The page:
Yes We Can! A Dual-Motive Approach to System Change

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Title: Yes We Can! A Dual-Motive Approach to System Change
Creators: Goldfarb, Micah
Advisor: Fujita, Kentaro
Issue Date: 2011-06
Abstract: Systems are social arrangements and rules that allow society to function. Systems provide structure to people’s lives, however they are not always maximally efficient and advantage some over others. Surprisingly, people favor these systems, even when disadvantaged by them. System justification theory explains that people defend such systems due to fear of the uncertainty associated with change. We propose that there are two contrasting motives when contemplating system change: short-term system-justification vs. a long-term system-improvement motive. We believe that people in the long-term aspire to live in better systems; yet system change produces uncomfortable anxiety in the short-term. We propose that whether people act upon system-justification vs. system-improvement motives depends on the perceived level of changeability along with their subjective construals, or interpretations, of events, which can vary in abstraction. Previous research has shown that high-level (abstract) as compared to low-level (concrete) construals help people act in ways that serve their long-term goals. We hypothesize that high- vs. low-level construals will promote system-improvement over system-justification motives. The valence of system information that a person seeks can indicate which of the dual-motives is being pursued. The current study examines how changeability and construal levels interact to determine motive selection. Both factors were manipulated and the motive selected (improvement vs. justification) was measure through an information search paradigm. We found that when a sense of changeability was created, participants at high-level construals were less likely to system justify.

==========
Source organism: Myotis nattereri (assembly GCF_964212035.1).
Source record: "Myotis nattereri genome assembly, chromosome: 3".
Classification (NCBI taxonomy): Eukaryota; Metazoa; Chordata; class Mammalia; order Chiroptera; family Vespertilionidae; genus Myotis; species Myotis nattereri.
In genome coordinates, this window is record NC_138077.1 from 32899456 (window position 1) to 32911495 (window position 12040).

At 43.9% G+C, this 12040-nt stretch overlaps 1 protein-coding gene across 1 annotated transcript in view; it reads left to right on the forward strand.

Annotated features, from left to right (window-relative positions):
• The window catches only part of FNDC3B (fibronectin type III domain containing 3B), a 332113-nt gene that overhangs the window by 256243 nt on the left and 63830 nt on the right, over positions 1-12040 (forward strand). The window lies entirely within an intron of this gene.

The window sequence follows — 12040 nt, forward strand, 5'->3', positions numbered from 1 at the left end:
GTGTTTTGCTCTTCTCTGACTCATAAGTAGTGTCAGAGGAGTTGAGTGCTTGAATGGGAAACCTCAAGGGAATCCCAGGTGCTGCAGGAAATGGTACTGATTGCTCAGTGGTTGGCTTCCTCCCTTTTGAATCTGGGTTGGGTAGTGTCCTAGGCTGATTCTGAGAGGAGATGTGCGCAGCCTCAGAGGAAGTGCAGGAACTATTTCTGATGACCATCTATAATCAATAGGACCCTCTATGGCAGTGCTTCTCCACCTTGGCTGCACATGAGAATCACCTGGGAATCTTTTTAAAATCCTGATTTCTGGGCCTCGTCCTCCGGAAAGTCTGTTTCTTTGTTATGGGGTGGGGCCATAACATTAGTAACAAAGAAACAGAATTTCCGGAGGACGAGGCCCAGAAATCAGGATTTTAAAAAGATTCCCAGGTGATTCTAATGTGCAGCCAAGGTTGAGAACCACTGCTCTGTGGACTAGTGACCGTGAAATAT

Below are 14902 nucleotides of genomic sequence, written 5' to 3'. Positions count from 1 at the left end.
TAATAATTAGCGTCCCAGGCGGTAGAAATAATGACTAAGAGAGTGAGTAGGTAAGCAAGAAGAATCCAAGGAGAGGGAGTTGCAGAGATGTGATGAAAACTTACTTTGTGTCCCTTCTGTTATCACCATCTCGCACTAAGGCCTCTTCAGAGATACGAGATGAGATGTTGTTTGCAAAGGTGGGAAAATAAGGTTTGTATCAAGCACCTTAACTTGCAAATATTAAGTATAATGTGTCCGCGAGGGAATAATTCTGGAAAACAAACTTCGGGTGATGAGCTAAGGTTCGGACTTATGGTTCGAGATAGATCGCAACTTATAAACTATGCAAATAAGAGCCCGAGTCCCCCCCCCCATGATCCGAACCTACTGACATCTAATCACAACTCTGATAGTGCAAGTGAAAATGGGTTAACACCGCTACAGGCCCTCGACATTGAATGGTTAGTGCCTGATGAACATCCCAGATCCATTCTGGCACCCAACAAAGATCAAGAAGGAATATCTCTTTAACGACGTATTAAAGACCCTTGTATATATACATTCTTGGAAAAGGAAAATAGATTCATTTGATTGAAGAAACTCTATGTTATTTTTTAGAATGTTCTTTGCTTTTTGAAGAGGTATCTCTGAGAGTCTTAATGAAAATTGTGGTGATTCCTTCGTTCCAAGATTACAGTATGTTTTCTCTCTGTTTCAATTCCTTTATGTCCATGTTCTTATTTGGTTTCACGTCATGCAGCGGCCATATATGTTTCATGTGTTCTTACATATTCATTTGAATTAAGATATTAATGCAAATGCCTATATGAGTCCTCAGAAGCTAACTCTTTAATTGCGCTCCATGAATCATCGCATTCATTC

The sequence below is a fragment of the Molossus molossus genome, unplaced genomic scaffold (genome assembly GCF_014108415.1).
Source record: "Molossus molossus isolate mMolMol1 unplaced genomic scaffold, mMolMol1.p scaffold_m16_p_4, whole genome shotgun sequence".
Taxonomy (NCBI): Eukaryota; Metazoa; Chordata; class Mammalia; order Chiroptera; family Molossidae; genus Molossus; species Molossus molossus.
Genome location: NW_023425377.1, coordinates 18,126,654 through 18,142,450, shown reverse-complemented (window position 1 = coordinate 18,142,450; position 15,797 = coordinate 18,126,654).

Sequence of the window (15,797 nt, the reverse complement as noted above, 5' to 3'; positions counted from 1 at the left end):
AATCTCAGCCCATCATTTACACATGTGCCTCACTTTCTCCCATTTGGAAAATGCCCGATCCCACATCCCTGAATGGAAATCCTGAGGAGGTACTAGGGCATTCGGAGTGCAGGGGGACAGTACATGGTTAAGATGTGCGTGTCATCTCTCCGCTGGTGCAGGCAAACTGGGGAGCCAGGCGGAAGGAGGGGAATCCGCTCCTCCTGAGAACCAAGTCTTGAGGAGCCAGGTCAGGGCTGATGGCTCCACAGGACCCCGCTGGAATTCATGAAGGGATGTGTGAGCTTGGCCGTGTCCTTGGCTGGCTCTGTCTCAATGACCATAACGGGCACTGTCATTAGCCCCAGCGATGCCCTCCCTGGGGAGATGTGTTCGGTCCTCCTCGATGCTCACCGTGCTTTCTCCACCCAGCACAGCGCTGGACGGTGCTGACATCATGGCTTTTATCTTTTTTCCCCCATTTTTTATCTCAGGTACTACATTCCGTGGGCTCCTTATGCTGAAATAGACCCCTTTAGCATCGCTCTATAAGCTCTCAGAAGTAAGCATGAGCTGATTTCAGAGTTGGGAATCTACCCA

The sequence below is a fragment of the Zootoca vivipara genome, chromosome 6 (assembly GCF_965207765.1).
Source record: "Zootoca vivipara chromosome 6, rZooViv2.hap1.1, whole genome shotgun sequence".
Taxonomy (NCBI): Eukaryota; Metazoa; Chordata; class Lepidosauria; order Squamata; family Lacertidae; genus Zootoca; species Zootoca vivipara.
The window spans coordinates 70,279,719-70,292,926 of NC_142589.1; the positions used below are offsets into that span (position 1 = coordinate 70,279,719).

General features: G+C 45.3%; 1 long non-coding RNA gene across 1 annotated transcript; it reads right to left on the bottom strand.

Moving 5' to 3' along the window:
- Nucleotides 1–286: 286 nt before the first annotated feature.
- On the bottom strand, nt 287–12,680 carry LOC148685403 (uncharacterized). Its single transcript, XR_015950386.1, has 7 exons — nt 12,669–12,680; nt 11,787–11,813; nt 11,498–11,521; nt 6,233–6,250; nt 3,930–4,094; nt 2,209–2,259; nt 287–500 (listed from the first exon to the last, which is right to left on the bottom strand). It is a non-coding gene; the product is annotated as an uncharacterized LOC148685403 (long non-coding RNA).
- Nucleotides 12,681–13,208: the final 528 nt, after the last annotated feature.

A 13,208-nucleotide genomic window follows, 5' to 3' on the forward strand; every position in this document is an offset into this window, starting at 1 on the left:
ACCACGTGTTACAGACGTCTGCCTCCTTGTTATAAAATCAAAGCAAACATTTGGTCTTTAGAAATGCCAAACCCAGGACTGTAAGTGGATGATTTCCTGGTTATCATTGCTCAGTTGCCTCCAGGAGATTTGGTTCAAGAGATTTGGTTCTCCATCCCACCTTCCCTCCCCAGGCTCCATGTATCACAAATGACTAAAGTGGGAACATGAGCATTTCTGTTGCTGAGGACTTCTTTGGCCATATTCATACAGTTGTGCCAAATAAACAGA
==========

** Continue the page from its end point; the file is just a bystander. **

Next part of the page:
Embargo: No embargo
Series/Report no.: The Ohio State University. Department of Psychology Honors Theses; 2011
Keywords: Dual-Motive System Change
Sponsors: Social and Behavioral Science Research Grant.
Undergraduate Research Scholarship.
Undergraduate Summer Research Fellowship.
Description: The 2011 Denman Undergraduate Research Forum - Third Place
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